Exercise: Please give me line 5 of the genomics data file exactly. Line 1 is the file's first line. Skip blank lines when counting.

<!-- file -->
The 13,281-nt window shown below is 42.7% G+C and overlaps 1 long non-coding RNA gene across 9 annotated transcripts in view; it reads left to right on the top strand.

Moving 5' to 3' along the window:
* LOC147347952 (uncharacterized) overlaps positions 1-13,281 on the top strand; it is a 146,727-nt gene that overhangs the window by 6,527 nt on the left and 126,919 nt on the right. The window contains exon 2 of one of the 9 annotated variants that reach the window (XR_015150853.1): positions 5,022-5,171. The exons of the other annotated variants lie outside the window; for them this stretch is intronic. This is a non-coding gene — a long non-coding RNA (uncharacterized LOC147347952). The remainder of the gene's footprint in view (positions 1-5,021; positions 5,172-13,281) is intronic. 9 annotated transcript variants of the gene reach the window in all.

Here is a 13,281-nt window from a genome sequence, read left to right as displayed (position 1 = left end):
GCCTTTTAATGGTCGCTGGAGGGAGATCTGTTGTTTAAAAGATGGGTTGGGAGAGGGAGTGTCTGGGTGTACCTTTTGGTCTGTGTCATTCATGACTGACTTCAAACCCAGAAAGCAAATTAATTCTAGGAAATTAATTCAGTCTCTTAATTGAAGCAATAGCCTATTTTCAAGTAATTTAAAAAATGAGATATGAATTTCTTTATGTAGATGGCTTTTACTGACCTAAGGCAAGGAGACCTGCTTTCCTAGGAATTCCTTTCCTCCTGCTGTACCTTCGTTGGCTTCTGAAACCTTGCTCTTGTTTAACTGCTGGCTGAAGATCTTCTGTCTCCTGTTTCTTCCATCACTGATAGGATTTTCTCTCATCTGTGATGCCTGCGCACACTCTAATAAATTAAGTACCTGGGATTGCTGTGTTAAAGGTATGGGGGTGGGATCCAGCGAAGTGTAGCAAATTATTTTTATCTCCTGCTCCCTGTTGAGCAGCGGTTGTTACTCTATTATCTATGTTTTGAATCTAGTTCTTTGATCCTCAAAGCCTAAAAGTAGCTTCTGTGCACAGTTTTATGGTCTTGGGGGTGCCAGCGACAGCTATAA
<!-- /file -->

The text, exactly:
GCCTTTTAATGGTCGCTGGAGGGAGATCTGTTGTTTAAAAGATGGGTTGGGAGAGGGAGTGTCTGGGTGTACCTTTTGGTCTGTGTCATTCATGACTGACTTCAAACCCAGAAAGCAAATTAATTCTAGGAAATTAATTCAGTCTCTTAATTGAAGCAATAGCCTATTTTCAAGTAATTTAAAAAATGAGATATGAATTTCTTTATGTAGATGGCTTTTACTGACCTAAGGCAAGGAGACCTGCTTTCCTAGGAATTCCTTTCCTCCTGCTGTACCTTCGTTGGCTTCTGAAACCTTGCTCTTGTTTAACTGCTGGCTGAAGATCTTCTGTCTCCTGTTTCTTCCATCACTGATAGGATTTTCTCTCATCTGTGATGCCTGCGCACACTCTAATAAATTAAGTACCTGGGATTGCTGTGTTAAAGGTATGGGGGTGGGATCCAGCGAAGTGTAGCAAATTATTTTTATCTCCTGCTCCCTGTTGAGCAGCGGTTGTTACTCTATTATCTATGTTTTGAATCTAGTTCTTTGATCCTCAAAGCCTAAAAGTAGCTTCTGTGCACAGTTTTATGGTCTTGGGGGTGCCAGCGACAGCTATAA